Trump finalizing executive order calling on police to use 'force with compassion'

President TrumpDonald TrumpNew Capitol Police chief to take over Friday Overnight Health Care: Biden officials says no change to masking guidance right now | Missouri Supreme Court rules in favor of Medicaid expansion | Mississippi's attorney general asks Supreme Court to overturn Roe v. Wade Michael Wolff and the art of monetizing gossip MORE said Thursday that his administration is working on an executive order that will encourage police to meet "professional standards" for the use of force in the line of duty.  

“We’re working to finalize an executive order that will encourage police departments nationwide to meet the most current professional standards for the use of force, including tactics for de-escalation,” Trump said during a roundtable with law enforcement, faith leaders and small business owners in Dallas.

Trump said the order would encourage police to use “force with compassion.” He also defended his call for law enforcement to "dominate the streets" in order to quell protests after the death of George Floyd, an unarmed black man who was killed in police custody on May 25. Protests nationwide have been largely peaceful, with some incidents of looting in larger cities.


“And that means force, but force with compassion. But if you’re going to have to really do a job, if somebody’s really bad, you’re going to have to do it with real strength, real power,” Trump said.

“I said we have to dominate the streets,” he continued. “And I was criticized for that statement. … Well, guess what, you know who dominated the streets? People who you don’t want to dominate the streets."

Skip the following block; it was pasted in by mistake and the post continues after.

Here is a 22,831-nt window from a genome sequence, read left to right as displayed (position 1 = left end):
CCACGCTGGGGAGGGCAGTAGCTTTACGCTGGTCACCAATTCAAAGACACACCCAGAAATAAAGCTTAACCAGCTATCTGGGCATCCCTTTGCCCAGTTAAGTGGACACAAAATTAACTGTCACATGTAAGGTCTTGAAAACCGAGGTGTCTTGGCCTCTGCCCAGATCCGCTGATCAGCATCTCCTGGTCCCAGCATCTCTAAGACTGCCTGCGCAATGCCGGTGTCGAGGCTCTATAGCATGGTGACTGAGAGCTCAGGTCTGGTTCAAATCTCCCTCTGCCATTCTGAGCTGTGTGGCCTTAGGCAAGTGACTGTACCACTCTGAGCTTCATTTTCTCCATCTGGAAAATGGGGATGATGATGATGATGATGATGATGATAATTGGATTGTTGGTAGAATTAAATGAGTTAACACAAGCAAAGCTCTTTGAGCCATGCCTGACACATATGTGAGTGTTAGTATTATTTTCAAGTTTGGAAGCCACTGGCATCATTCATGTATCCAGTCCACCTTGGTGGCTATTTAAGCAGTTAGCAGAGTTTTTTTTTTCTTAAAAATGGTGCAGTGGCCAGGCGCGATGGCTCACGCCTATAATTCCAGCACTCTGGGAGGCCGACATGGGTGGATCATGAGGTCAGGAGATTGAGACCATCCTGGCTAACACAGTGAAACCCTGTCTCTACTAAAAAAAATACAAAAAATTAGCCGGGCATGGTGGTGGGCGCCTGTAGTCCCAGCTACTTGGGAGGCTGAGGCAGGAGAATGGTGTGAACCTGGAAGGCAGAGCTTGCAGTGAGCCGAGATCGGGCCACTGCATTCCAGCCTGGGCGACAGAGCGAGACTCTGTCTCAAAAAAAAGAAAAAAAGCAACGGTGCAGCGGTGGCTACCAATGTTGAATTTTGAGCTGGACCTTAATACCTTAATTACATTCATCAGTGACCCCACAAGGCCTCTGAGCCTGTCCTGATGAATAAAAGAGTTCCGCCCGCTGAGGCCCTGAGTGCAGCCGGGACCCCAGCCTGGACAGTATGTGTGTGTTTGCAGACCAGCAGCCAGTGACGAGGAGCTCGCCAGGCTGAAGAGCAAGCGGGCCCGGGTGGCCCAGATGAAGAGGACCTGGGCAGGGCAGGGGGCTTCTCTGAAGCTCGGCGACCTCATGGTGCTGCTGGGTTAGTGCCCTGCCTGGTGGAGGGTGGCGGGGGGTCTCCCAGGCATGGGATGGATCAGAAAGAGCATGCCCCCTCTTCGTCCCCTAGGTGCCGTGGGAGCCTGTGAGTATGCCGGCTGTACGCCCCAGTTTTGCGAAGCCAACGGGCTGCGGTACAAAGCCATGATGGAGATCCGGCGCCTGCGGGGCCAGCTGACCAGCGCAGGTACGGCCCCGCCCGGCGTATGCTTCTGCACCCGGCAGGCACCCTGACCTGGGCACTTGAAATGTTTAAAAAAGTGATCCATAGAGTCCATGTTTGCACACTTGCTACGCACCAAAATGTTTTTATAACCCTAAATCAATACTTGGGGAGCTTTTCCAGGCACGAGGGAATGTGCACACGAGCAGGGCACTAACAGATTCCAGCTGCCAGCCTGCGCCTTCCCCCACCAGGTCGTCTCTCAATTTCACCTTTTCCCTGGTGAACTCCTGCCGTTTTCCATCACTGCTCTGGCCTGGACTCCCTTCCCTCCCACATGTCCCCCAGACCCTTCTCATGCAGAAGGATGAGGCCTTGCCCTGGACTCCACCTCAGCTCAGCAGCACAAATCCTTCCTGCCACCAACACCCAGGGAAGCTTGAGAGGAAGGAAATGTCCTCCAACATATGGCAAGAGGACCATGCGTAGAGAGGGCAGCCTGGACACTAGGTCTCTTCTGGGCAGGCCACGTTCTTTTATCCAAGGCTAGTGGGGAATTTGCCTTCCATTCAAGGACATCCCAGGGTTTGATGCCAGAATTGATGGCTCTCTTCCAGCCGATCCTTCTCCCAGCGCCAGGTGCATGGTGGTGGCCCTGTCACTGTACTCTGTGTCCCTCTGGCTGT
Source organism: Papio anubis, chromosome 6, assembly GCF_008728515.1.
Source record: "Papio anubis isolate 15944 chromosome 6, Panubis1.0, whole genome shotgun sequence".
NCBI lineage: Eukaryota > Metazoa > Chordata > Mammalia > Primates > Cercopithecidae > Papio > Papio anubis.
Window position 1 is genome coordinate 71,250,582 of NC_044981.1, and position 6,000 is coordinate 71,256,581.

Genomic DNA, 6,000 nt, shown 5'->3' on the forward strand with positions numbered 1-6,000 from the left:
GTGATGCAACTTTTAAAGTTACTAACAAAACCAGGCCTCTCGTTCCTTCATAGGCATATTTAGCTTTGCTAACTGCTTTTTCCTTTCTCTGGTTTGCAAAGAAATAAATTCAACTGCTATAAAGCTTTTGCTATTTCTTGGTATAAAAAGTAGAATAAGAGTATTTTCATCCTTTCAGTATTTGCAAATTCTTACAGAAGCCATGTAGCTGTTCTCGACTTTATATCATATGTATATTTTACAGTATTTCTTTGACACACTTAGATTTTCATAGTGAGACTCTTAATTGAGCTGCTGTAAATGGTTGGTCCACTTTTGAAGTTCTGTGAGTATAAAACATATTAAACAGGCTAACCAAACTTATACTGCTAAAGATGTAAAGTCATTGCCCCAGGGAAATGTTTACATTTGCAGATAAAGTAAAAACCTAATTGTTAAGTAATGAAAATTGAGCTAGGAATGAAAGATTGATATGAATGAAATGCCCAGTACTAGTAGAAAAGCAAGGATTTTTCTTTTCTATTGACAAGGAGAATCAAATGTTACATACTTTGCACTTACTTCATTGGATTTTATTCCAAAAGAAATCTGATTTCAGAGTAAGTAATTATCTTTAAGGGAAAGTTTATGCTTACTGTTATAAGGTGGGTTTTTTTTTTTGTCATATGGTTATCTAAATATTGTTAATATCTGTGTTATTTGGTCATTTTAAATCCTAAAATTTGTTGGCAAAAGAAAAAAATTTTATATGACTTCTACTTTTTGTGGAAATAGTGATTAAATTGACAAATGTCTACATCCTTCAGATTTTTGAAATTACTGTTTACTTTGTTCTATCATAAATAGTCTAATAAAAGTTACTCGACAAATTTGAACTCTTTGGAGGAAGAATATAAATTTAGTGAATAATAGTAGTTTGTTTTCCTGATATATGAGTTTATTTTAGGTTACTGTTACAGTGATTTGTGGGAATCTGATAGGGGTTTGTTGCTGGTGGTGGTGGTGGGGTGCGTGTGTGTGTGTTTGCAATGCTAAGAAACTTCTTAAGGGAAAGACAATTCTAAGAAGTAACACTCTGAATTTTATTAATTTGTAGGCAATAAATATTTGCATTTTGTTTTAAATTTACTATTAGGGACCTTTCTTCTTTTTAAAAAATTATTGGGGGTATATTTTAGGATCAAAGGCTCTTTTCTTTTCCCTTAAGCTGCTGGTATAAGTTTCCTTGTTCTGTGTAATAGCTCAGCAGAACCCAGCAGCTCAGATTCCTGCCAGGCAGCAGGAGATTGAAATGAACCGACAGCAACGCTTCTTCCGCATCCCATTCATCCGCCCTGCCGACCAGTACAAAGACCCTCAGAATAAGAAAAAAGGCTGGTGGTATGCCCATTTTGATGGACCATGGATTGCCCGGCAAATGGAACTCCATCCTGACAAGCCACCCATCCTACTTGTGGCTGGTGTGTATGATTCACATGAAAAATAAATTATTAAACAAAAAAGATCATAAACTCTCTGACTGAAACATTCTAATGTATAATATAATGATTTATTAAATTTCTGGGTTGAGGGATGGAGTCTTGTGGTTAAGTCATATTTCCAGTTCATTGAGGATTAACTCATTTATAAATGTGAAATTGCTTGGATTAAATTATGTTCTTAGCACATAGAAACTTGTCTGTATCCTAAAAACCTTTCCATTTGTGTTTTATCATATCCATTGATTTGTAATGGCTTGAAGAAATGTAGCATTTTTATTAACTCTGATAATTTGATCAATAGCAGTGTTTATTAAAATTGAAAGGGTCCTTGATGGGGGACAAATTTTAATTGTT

The White House previously signaled Trump was considering an executive order to address police reform, while lawmakers from both parties are working on legislation to address the issue. Democrats released their reform bill on Monday, and Republicans plan to unveil their own next week.

Trump used his remarks to express broad support for law enforcement. He said it was important to have “law and order” in America — a refrain that has he has used often over the past several days — and said it was important to invest more energy and resources into training and recruiting police. Trump said there would always be “bad apples” in police forces but described them as rare.

“We have to work together to confront bigotry and prejudice wherever they appear,” Trump said. “But we’ll make no progress and heal no wounds by falsely labeling tens of millions of decent Americans as racists or bigots. We have to get everybody together. We have to be in the same path. If we don’t do that, we’ll have problems.”


Trump also targeted those supporting efforts to “defund the police,” a movement that has grown amid protests over Floyd’s death. Left-leaning activists and some progressive lawmakers have called for some funds to be redirected from police departments to social programs.